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From Wikipedia

Reducing sugar

A reducing sugar is any sugar that, in a solution, has an aldehyde or a ketone group. This allows the sugar to act as a reducing agent, for example in the Maillard reaction and Benedict's reaction.


A sugar is only a reducing sugar if it has an open chain with an aldehyde or a ketone group. Monosaccharides which contain an aldehyde group are known as aldoses, and those with a ketone group are known as ketoses.

Many sugars occur in a chain as well as in a ring structure and in solution it is possible to have an equilibrium between these two forms.

The aldehyde can be oxidized via a redox reaction. The chemical that causes this oxidation becomes reduced. Thus, a reducing sugar is one that reduces certain chemicals. Even though a ketone cannot be oxidized directly, a keto sugar may be converted to an aldehyde via a series of tautomeric shifts to migrate the carbonyl to the end of the chain. Therefore, keto sugars are also reducing.


Reducing monosaccharides include glucose, fructose, glyceraldehyde and galactose. Many disaccharides, like lactose and maltose also do have a reducing form, as one of the two units may have an open-chain with an aldehyde group. However, sucrose and trehalose, in which the anomeric carbons of the two units are linked together, are non-reducing disaccharides.

In glucose polymers as starch and starch-derivatives like glucose syrup, maltodextrin and dextrin the macromolecule begins with a reducing sugar, a free aldehyde. More hydrolysed starch contains more reducing sugars. The percentage reducing sugars present in these starch derivatives is called dextrose equivalent (DE).


Benedict's reagent and Fehling's solution are used to test for the presence of a reducing sugar. The reducing sugar reduces copper(II) ions in these test solutions to copper(I), which then forms a brick red copper(I) oxide precipitate. 3,5-Dinitrosalicylic acid is another test reagent that allows quantitative spectrophotometric measurement of the amount of reducing sugar present.

Sugars having acetal or ketal linkages are not reducing sugars, as they do not have free aldehyde chains. They therefore do not react with any of the reducing-sugar test solutions. However, a non-reducing sugar can be hydrolysed using dilute hydrochloric acid. After hydrolysis and neutralization of the acid, the product may be a reducing sugar that gives normal reactions with the test solutions.

All carbohydrates respond positively to Molisch's reagent.

From Yahoo Answers

Question:For example, sucrose is a non-reducing sugar & maltose is a reducing sugar. Please explain.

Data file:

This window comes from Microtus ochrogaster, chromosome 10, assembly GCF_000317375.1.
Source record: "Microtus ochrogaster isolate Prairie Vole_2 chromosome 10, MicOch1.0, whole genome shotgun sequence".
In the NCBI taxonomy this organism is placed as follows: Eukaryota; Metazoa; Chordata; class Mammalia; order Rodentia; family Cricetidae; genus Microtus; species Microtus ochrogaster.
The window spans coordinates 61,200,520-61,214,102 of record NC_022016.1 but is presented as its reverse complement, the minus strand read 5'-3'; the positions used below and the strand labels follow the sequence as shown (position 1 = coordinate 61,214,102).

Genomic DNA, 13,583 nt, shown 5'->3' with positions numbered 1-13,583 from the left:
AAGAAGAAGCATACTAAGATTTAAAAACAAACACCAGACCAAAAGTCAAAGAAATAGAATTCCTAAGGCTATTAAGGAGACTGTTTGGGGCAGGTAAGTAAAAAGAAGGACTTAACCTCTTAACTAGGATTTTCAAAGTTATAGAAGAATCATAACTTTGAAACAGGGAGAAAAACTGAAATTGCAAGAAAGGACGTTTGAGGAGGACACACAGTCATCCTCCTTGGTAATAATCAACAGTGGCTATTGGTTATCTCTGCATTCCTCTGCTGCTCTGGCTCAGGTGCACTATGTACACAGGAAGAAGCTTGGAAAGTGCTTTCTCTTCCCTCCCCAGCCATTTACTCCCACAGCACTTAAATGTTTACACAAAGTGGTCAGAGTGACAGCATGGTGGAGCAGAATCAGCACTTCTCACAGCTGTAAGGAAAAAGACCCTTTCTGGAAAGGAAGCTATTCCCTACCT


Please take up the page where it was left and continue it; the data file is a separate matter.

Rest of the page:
Answers:Reducing Sugars : Sugars that contain aldehyde groups that are oxidised to carboxylic acids are classified as reducing sugars. Common test reagents are : Benedicts reagent (CuSO4 / citrate) Fehlings reagent (CuSO4 / tartrate) They are classified as reducing sugars since they reduce the Cu2+ to Cu+ which forms as a red precipitate, copper (I) oxide. Remember that aldehydes (and hence aldoses) are readily oxidised (review ?) In order for oxidation to occur, the cyclic form must first ring-open to give the reactive aldehyde. So any sugar that contains a hemi-acetal will be a reducing sugar. But glycosides which are acetals are not reducing sugars. A reducing sugar is any sugar that, in basic solution, forms some aldehyde or ketone. This allows the sugar to act as a reducing agent, for example in the Maillard reaction and Benedict's reaction. Reducing sugars include glucose, glyceraldehyde, lactose, arabinose and maltose. All monosaccharides which contain ketone groups are known as ketoses, and those which contain aldehyde groups are known as aldoses. Significantly, sucrose is not a reducing sugar. It is in fact known as a non-reducing sugar. Benedict's reagent is used to determine if a reducing sugar is present. If it is a reducing sugar, the mixture will turn green/orange/red. Fehling's solution can also be used for the same purpose, as both contain copper (II) ions, which are reduced to a brick red precipitate of copper (I) oxide when the solution is heated. A reducing sugar occurs when its anomeric carbon is free. Since sugars occur in a chain as well as a ring structure, it is possible to have an equilibrium between these two forms. When the hemi-acetal or ketal hydroxylgroup is free, it is not locked, not linked to another (sugar)molecule, the aldehyde (or keto-) form (i.e. the chain-form) is available for reducing copper (II) ions. When a sugar is oxidized its carbonyl group (i.e. aldehyde or ketone group) is converted to a carboxyl group. Non REDUCING SUGARS : Fructose, glucose and galactose are all hexoses. However, whereas glucose and galactose are aldoses (reducing sugars), fructose is a ketose (a non-reducing sugar). It also has a five-atom ring rather than a six-atom ring. Fructose reacts with glucose to make the dissacharide sucrose. the chemical difference between reducing and non-reducing sugars Reducing sugars (monosaccharides, e.g. glucose and some disaccharides, e.g. lactose and maltose) act as reductants when heated with a weakly alkaline solution of copper (II) sulfate (e.g. Benedict s solution) to form an orange-brown precipitate of copper (I) oxide. The Cu2+ is reduced to Cu+, which reacts with OH- to give Cu2O. 2Cu2+(aq) + 2e- + H2O(l) Cu2O(s) + 2H+(aq) Aldehyde (-CHO) group in a reducing sugar can be the source of electrons that reduces copper (II) to copper (I) R-CHO (aq) + H2O(l) R-COOH(aq) + 2H+(aq) + 2e- Benedict test of glucose and sucrose, University of Manitoba, Winnipeg, Manitoba, Canada. Fehling s solution (strongly alkaline copper sulfate) and Tollen s reagent (silver nitrate) can also be used. Negative (1) and positive(2) Fehling test , Sciences de la vie et de la terre, Didier,(Sciences of life and the earth) Paris, France. The reaction only occurs if the carbohydrate exists in equilibrium between a ring and open-chain form. The open-chain form contains CHO and CO-CH2OH functional groups, which are easily oxidised to carboxylic acids R-COOH and R-CHOH-COOH respectively. Since the carbohydrates are oxidised the reagent must have been reduced, therefore the carbohydrates are reducing agents. Thus the sugars that cause a reaction are called reducing sugars.